I find the use of omnivorous very apt since it signifies an indiscriminate attempt to absorb learning based on availability, which is more in tune with her character as Hardy has presented it.
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Re: Ch 20

The passage ELee cites follows immediately another passage which I found of considerable interest:

One grievous failing of
Elizabeth's was her occasional pretty and picturesque use of dialect
words--those terrible marks of the beast to the truly genteel.

It was dinner-time--they never met except at meals--and she happened to
say when he was rising from table, wishing to show him something, "If
you'll bide where you be a minute, father, I'll get it."

"'Bide where you be,'" he echoed sharply, "Good God, are you only fit to
carry wash to a pig-trough, that ye use such words as those?"

She reddened with shame and sadness.

"I meant 'Stay where you are,' father," she said, in a low, humble
voice. "I ought to have been more careful."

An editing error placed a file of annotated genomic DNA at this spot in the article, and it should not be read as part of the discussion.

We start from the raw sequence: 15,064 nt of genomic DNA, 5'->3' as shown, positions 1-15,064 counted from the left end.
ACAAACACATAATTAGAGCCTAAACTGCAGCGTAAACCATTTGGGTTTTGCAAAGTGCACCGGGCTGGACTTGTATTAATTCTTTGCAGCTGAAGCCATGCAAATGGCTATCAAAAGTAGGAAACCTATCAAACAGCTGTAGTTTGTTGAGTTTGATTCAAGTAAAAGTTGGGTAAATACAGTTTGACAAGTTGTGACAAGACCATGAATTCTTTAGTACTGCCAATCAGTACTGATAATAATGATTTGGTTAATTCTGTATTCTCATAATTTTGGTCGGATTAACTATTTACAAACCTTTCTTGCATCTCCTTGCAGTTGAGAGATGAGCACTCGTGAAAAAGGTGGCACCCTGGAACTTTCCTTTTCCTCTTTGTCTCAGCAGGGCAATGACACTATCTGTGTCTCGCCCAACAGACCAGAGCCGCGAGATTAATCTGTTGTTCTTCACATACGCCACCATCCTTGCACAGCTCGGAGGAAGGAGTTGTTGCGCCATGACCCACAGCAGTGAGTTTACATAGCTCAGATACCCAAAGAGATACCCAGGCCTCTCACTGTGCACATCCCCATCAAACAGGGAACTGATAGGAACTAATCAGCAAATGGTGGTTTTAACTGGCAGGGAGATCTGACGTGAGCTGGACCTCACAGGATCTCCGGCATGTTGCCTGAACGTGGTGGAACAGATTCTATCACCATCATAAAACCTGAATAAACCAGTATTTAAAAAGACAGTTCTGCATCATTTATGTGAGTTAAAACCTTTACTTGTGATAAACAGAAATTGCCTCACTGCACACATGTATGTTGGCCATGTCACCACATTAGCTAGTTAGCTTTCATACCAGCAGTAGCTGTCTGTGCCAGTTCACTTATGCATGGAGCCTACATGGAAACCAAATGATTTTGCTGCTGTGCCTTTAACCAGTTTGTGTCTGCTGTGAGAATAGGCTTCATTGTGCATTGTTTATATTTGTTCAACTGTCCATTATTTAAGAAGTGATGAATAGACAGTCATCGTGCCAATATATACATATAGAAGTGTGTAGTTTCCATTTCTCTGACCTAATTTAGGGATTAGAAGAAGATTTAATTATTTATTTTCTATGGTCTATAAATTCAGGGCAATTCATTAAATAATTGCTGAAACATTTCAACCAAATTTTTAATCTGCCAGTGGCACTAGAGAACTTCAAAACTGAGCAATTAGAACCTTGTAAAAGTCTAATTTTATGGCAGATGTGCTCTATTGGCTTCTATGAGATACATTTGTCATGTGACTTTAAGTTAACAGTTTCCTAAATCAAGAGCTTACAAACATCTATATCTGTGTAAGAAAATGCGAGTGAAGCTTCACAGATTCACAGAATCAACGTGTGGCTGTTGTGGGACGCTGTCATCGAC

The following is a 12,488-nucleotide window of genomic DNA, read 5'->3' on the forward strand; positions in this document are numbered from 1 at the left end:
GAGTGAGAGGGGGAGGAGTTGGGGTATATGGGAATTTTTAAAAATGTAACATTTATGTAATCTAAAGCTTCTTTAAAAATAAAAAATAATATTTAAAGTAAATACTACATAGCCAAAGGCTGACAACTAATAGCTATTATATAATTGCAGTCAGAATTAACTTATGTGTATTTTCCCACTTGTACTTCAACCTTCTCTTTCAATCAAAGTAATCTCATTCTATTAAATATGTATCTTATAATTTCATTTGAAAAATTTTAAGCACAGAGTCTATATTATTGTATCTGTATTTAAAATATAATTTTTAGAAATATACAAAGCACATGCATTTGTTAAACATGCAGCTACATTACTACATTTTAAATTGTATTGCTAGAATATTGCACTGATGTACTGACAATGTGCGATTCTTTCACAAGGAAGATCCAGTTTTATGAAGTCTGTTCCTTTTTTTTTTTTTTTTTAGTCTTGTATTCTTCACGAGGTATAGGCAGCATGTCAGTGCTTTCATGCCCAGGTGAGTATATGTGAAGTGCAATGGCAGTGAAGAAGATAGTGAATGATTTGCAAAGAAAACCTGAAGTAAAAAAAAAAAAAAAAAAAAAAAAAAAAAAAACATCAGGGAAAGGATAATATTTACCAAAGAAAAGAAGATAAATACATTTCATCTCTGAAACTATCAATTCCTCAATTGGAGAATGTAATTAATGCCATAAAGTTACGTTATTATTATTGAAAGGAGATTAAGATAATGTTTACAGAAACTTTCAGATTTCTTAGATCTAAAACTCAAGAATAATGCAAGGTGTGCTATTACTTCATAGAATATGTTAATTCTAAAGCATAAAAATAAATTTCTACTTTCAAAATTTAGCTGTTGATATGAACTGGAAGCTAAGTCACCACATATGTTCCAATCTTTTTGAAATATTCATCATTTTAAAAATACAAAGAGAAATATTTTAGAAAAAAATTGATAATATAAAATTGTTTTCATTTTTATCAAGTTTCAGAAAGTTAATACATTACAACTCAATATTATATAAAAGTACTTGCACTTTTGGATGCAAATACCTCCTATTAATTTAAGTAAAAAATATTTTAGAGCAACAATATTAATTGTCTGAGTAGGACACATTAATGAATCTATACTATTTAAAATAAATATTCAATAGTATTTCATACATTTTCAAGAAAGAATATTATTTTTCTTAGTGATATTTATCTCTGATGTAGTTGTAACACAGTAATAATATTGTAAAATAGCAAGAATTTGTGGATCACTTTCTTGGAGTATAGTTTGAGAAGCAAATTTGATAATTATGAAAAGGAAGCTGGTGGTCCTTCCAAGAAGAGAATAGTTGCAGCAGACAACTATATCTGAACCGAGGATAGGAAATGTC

He made no reply, and went out of the room.

The sharp reprimand was not lost upon her, and in time it came to
pass that for "fay" she said "succeed"; that she no longer spoke of
"dumbledores" but of "humble bees"; no longer said of young men and
women that they "walked together," but that they were "engaged"; that
she grew to talk of "greggles" as "wild hyacinths"; that when she had
not slept she did not quaintly tell the servants next morning that she
had been "hag-rid," but that she had "suffered from indigestion."


Henchard, who started out life as a hay-trusser and was probably using exactly these same words as a young man, has now risen considerably in status, and now considers this language to be beneath the status of himself and his family. This points out the shift in status Henchard made, from laborer to respected businessman, and how conscious he was of the need to moderate his language to match his new class. This uprise in class would still perhaps have been unusual in 1830 England despite the rapid industrialization which was upsetting much of the class stratification on which English society had so long depended.